quiz #2 – shoulder 101

  1. name the four joints at articulate within the shoulder girdle
    • sternoclavicular joint
    • acromioclavicular joint
    • glenohumeral joint
    • scapulothoracic joint
  2. how many muscles are associated with the shoulder joint
  3. how many bones
  4. what are some of the things that should be determined when taking a history
    • nature of injury – acute or chronic, combination
    • duration of injury
    • activities affected or affecting activities
    • associated symptoms – neck, numbness, vascular
    • treatments tried
  5. what are some basic principles to remember when doing an exam
    • shirt off
    • symmetry
    • bony and muscle contours
    • palpation
    • manual muscle testing
    • laxity/stability – sulcus, hyper laxity, schucking
  6. how many degrees of flexion is there in the shoulder
  7. how many degrees of extension is there in the shoulder
  8. how many degrees of abduction is there in the shoulder
  9. how many degrees of a adduction is there in the shoulder
  10. how many degrees of internal rotation is there in the shoulder
  11. how many degrees of external rotation is there in the shoulder
  12. Speed's Test assesses what conditions
    • SLAP Lesions
    • labral pathology
    • biceps tendon
  13. Sulcus Sign assesses what conditions
    • multidirectional instability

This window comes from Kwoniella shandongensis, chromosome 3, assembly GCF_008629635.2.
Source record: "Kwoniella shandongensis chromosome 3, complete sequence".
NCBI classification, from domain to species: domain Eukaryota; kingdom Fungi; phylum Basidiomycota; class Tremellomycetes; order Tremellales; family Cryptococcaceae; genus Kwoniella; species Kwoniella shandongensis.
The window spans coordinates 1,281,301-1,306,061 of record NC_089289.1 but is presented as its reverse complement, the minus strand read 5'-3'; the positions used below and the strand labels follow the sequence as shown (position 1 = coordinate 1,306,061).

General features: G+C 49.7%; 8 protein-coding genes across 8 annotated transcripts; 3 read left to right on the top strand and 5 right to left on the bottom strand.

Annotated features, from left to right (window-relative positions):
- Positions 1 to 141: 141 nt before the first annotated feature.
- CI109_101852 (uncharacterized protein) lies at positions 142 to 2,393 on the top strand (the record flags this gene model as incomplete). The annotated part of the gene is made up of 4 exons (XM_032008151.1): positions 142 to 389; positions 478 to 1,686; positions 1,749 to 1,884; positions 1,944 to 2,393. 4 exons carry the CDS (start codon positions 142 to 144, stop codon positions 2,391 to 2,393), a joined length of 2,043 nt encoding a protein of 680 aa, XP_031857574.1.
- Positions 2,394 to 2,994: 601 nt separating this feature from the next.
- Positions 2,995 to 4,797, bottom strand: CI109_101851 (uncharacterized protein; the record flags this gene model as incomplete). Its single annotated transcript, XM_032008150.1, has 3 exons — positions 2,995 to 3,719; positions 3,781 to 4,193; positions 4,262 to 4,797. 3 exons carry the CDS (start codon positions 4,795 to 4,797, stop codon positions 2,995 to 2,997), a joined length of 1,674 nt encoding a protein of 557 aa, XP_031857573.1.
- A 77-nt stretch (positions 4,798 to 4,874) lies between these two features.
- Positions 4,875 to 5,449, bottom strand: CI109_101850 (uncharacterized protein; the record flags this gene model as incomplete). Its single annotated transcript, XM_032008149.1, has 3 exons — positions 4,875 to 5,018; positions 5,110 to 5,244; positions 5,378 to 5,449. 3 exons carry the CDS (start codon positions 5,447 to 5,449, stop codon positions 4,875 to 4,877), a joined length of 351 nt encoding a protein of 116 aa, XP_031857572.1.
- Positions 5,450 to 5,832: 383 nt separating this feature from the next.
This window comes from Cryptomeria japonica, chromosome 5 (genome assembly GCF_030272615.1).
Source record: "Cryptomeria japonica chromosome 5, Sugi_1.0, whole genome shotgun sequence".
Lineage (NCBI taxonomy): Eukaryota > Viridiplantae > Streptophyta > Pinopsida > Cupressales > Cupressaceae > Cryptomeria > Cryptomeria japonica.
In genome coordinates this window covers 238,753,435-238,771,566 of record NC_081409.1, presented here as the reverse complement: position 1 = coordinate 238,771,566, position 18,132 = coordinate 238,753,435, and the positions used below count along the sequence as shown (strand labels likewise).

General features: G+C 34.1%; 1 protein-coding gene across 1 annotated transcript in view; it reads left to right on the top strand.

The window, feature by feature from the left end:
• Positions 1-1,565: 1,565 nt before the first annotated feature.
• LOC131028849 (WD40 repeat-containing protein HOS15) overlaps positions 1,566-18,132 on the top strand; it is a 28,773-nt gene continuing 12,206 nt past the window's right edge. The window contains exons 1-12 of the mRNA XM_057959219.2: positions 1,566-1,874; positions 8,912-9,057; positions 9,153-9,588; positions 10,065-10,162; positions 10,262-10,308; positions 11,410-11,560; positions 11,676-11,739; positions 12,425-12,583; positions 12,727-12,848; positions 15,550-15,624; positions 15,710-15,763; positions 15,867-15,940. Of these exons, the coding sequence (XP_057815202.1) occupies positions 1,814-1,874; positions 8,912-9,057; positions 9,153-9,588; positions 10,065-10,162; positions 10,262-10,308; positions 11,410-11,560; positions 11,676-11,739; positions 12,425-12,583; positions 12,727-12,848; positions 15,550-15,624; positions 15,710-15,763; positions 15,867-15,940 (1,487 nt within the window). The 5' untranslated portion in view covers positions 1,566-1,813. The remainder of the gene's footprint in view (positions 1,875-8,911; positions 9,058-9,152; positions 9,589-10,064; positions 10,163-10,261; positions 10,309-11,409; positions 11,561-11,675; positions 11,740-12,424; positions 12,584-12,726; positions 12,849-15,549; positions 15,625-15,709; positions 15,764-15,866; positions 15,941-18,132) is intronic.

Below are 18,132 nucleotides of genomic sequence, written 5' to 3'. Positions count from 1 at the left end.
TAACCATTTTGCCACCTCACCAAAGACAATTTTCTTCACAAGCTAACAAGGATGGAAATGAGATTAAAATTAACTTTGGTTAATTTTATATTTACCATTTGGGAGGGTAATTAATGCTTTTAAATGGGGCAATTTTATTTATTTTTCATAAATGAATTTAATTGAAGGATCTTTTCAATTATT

• laxity
  14. what are the characteristics of scapular dysfunction
    • tightness anteriorly
    • forward had
    • overdeveloped pectoralis major and minor
    • smaller window of the shoulder
    • "like firing a cannon out of the canoe"
  15. what are the radiographic evaluations of the shoulder
    • Xrays 3 views
    • arthrogram
    • MRI
    • MRI with arthrogram
    • CT
  16. true or false – arthrography were used prominently prior to MRIs
  17. Arthrograms are good for what populations
    patients with pacemakers and patients who are claustrophobic
  18. true or false – MRIs are the most informative method of viewing the shoulder
    true – however only as good as interpretation and quality of the scan
  19. AC Joint injuries are also called
    shoulder separations
  20. AC joint injuries are usually caused by
    force applied to the acromiom -fall on the superior aspect
  21. what is this deformity
    Image Upload 2
    AC step deformity
  22. what is the treatment for AC joint injuries; grade 1 and 2
    • nonoperative
    • sling
    • ice, NSAIDs
    • one – two weeks start range of motion
    • progressive strengthening when pain free
  23. what is the treatment for AC joint injuries; grade 3
    • controversial
    • sling 3 - 6 weeks
    • surgery – screws, tape, suture, allographs reinforcement
  24. what is the treatment for AC joint injuries grade 4, 5, and 6
  25. true or false – impingement injuries, it is hard to determine between impingement or rotator cuff lesion
  26. what is the primary cause of most cuff tears and biceps lesions
    outlet impingement
  27. what is the ideology of impingement and rotator cuff tears
    • anatomic and mechanical - Spurs, overuse, often in painters
    • overuse
    • vascular – smokers
    • tramatic
  28. what percentage of the population has type I, type II, and type III acromions?
    • 17%
    • 42%
    • 39%
  29. what is the percentage for rotator cuff tears in type I, type II, and type III acromions
    • 3%
    • 24%
    • 70%
  30. what percentage of patients with confirmed rotator cuff tears had AC Spurs
  31. true or false – 10 to 14% of normal AC joints have osteophytes
  32. what are the characteristics of primary impingement
    • repetitious micro trauma - Cuff
    • tendinitis and bursitis - impingement